Four volumes of SUITCASE Magazine, with a new issue delivered to your door each quarter
Cart is empty
Four volumes of SUITCASE Magazine, with a new issue delivered to your door each quarter
A few years ago, many freaked out that Airbnb and its subsequent competitors would be the end of the hotel experience. But if you, like us, get excited by miniature Aesop toiletries and a bidet, love a nightcap at a buzzy hotel bar and know the power of a clued-up concierge, you’ll know hotels are not going anywhere fast. On the contrary, they are stepping up their game and becoming destinations in themselves, featuring world-class restaurants, cutting-edge design and unique experiences which you won’t find elsewhere.
We spent a lot of time in hotels in 2016, with our weekly Wake Up Here column documenting some of our favourite stays. Here we round up the best of the best, from luxury city stays to country escapes, boutique and budget.
If you consider yourself a minimalist, the Faena Hotel in Miami Beach might not be for you. The grounds are positively dripping in decadence, gold and glamour from the lobby upwards. The hotel forms part of a five-block spectacle featuring an arts and culture centre, two hotels, two residential buildings and a retail complex – and that’s not even the lot of it. The Faena Hotel itself houses its own state-of-the-art theatre, restaurants, bars and mesmerising murals, mosaic, with walls decorated by the work of celebrated Buenos Aires-born artist, Juan Gatti.
Inés Miró-Sans – a 31-year-old Barcelona native who worked for three years with the Ace Hotel Group in New York – opened Casa Bonay within a refurbished 19th-century mansion in March this year. Through a collaborative model which engages local entrepreneurs, the hotel is home to Satan’s coffee corner, Mother juice bar, two restaurants, arguably the best hotel bar in Barcelona and it’s very own chiringuito on the roof – making it an exciting hub for both travellers and Barcelona creatives alike. The best part? Rooms start at £85.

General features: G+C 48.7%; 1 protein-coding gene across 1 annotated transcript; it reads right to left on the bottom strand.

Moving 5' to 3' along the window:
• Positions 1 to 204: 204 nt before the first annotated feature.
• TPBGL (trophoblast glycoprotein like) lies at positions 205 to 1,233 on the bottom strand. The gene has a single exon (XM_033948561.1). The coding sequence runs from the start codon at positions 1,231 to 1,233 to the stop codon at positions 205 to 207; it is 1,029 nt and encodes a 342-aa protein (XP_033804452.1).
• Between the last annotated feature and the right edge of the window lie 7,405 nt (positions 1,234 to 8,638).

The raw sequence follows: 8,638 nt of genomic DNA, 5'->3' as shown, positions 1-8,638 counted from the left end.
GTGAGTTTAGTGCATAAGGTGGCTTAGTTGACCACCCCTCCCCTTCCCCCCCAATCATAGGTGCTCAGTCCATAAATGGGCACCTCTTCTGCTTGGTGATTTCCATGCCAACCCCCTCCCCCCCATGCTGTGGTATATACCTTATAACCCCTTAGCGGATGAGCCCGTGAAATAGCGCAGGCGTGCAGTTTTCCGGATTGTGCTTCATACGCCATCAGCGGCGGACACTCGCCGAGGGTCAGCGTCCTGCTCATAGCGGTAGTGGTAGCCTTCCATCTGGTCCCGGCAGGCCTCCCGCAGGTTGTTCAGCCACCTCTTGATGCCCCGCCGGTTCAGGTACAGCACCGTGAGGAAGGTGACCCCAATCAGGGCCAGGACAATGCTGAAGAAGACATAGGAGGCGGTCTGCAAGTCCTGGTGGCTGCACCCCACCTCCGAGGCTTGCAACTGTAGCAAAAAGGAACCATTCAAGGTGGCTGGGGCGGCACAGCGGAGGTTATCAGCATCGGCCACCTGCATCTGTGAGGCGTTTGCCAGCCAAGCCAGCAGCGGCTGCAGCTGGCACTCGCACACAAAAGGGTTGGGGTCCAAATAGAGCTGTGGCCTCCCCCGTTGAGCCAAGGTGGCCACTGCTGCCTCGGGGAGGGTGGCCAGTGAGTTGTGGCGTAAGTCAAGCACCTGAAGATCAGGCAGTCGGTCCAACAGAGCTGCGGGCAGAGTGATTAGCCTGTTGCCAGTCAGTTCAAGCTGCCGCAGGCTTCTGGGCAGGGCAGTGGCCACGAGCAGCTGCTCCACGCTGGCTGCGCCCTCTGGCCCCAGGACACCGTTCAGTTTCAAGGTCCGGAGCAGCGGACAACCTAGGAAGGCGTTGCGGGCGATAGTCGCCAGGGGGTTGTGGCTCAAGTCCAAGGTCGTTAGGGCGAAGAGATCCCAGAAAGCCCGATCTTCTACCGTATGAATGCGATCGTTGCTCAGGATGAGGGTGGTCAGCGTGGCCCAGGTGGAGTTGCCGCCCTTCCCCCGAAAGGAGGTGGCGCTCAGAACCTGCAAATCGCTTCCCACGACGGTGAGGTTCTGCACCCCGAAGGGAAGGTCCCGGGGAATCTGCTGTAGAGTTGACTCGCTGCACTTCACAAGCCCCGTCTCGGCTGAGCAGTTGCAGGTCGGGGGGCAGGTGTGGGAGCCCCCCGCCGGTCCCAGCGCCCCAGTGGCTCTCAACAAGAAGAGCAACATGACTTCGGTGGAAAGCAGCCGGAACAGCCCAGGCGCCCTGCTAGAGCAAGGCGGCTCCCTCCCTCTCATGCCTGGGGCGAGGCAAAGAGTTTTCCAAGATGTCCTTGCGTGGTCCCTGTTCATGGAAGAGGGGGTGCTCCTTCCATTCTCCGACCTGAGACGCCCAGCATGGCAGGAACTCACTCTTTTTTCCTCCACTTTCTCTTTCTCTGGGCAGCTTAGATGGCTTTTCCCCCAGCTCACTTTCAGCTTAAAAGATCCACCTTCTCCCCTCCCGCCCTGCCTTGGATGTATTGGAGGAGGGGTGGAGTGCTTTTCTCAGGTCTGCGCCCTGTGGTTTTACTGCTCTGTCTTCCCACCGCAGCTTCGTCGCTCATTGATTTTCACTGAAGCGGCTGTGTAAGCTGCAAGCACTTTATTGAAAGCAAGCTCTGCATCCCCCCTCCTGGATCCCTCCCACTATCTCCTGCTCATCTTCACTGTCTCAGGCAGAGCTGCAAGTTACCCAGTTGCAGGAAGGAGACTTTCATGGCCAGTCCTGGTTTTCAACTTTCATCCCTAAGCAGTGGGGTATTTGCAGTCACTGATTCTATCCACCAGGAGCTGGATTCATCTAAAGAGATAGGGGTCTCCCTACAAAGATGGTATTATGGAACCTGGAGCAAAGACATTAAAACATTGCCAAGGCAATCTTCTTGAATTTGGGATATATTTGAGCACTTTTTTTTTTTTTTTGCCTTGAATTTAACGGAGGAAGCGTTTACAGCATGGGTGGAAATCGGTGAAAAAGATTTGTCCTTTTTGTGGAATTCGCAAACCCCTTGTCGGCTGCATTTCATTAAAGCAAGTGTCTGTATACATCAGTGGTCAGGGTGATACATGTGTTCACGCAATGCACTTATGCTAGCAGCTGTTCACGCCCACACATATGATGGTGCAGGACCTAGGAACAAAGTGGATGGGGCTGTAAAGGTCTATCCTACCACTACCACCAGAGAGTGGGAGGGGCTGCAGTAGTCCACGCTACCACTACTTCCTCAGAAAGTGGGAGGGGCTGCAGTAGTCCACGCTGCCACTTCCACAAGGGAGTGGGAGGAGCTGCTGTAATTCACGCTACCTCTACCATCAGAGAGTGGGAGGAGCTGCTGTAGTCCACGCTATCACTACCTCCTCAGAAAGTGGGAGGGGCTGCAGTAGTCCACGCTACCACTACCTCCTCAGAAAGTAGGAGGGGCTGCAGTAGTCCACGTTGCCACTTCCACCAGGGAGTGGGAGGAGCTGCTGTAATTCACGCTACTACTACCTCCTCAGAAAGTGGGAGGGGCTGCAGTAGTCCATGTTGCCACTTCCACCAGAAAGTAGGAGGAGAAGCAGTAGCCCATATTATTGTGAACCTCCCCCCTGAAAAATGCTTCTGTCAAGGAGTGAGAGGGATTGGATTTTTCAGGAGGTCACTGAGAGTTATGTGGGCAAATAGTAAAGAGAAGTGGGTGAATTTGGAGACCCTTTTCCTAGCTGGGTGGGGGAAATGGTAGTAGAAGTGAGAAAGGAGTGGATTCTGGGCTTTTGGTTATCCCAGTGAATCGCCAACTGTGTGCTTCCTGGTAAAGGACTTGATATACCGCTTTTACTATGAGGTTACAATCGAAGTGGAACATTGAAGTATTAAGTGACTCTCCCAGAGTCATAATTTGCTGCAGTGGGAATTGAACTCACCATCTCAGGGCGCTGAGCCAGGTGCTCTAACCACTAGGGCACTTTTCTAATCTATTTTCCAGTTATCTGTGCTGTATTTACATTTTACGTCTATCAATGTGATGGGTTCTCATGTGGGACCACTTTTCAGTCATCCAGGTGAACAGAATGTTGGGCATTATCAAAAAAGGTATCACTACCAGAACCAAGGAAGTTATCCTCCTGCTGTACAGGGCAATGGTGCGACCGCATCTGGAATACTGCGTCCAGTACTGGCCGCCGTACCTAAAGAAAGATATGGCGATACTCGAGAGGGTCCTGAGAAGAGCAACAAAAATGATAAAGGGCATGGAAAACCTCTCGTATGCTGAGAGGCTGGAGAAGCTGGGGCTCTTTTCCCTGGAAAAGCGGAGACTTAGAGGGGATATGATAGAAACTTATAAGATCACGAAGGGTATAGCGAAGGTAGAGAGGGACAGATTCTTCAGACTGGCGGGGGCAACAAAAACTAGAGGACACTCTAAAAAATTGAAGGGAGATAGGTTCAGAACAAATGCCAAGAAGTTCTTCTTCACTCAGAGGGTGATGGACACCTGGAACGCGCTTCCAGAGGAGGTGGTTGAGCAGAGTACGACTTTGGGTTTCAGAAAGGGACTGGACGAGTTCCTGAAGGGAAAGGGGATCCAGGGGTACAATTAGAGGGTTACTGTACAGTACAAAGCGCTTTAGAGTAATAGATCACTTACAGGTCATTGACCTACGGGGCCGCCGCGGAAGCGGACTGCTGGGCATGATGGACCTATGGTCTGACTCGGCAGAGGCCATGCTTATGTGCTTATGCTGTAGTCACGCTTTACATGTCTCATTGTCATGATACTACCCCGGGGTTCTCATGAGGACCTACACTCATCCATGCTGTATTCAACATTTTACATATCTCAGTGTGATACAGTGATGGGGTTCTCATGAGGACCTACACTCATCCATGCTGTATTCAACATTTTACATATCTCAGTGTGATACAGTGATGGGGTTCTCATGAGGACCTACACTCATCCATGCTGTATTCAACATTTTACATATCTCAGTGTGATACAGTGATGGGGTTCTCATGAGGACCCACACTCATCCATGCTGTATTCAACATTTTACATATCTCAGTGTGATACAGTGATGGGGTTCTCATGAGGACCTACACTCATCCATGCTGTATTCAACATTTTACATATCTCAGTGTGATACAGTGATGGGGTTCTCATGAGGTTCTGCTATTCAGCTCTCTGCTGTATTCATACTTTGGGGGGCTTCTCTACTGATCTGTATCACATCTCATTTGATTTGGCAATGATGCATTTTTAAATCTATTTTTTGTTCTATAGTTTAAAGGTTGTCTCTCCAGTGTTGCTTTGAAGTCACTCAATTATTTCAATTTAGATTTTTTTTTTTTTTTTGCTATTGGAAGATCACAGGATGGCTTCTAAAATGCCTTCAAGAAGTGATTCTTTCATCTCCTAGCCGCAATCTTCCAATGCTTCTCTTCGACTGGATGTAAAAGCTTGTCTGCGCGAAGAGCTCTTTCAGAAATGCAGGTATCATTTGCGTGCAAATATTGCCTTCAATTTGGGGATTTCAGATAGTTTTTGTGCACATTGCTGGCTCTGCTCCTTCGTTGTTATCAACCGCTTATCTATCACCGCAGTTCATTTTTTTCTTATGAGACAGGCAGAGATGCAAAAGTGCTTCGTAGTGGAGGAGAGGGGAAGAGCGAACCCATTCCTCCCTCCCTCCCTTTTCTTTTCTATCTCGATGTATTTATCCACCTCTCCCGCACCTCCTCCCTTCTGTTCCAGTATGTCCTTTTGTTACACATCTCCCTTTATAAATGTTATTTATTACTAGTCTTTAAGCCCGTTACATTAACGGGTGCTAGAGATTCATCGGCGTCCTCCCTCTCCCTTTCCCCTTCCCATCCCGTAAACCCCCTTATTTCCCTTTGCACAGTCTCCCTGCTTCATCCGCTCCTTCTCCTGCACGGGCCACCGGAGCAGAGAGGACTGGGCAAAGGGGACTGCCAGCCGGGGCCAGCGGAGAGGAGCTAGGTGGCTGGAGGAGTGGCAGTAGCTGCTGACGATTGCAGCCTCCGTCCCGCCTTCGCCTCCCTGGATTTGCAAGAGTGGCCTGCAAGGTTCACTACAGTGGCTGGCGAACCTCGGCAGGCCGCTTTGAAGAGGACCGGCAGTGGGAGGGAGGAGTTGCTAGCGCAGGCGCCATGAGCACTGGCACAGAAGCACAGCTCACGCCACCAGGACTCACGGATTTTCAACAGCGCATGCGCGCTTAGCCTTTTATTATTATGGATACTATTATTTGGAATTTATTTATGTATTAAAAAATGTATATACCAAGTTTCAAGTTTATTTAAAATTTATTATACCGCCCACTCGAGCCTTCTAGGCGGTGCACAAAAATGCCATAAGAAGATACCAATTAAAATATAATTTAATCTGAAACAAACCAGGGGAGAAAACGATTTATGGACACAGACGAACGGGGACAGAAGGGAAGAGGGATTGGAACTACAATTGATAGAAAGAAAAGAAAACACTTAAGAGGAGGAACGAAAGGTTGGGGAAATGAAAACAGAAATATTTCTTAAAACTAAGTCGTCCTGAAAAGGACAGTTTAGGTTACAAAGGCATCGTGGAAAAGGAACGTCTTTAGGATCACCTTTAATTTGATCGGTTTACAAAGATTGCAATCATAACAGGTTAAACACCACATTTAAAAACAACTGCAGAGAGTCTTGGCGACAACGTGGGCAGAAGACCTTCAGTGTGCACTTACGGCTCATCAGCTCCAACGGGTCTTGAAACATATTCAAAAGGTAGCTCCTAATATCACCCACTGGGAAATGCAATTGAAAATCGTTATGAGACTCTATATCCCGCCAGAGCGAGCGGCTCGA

Generator Hostels were founded with a new generation of travellers in mind, who would rather spend their money discovering the city than on an overpriced hotel room, but still expect a level of design, comfort and quality. Their Amsterdam property is located inside Oosterpark in the eastern part of the city. Set in what was once a zoological university, the space has preserved some of the old structure turning the lecture hall into a chill-out bar and the library a space for private events. Rooms range from private twins to shared quadruple, while the hostel also has its own nightclub, bar and café on site.
Give up mobile phone service and give in to your inner hippie at Playa Koralia, an eco-friendly retreat located in Buritaca at the gateway of Colombia’s Tayrona National Park. Where the snowcapped Sierra Nevada de Santa Marta tumbles into the the Caribbean Sea, the Nieto family has cultivated a laid-back hideaway which blends seamlessly into its natural surroundings. There are 17 bungalows dotted around Koralia’s grounds, and with outdoor bathrooms and hammock-strewn porches, all have a touch of rustic jungle romance about them.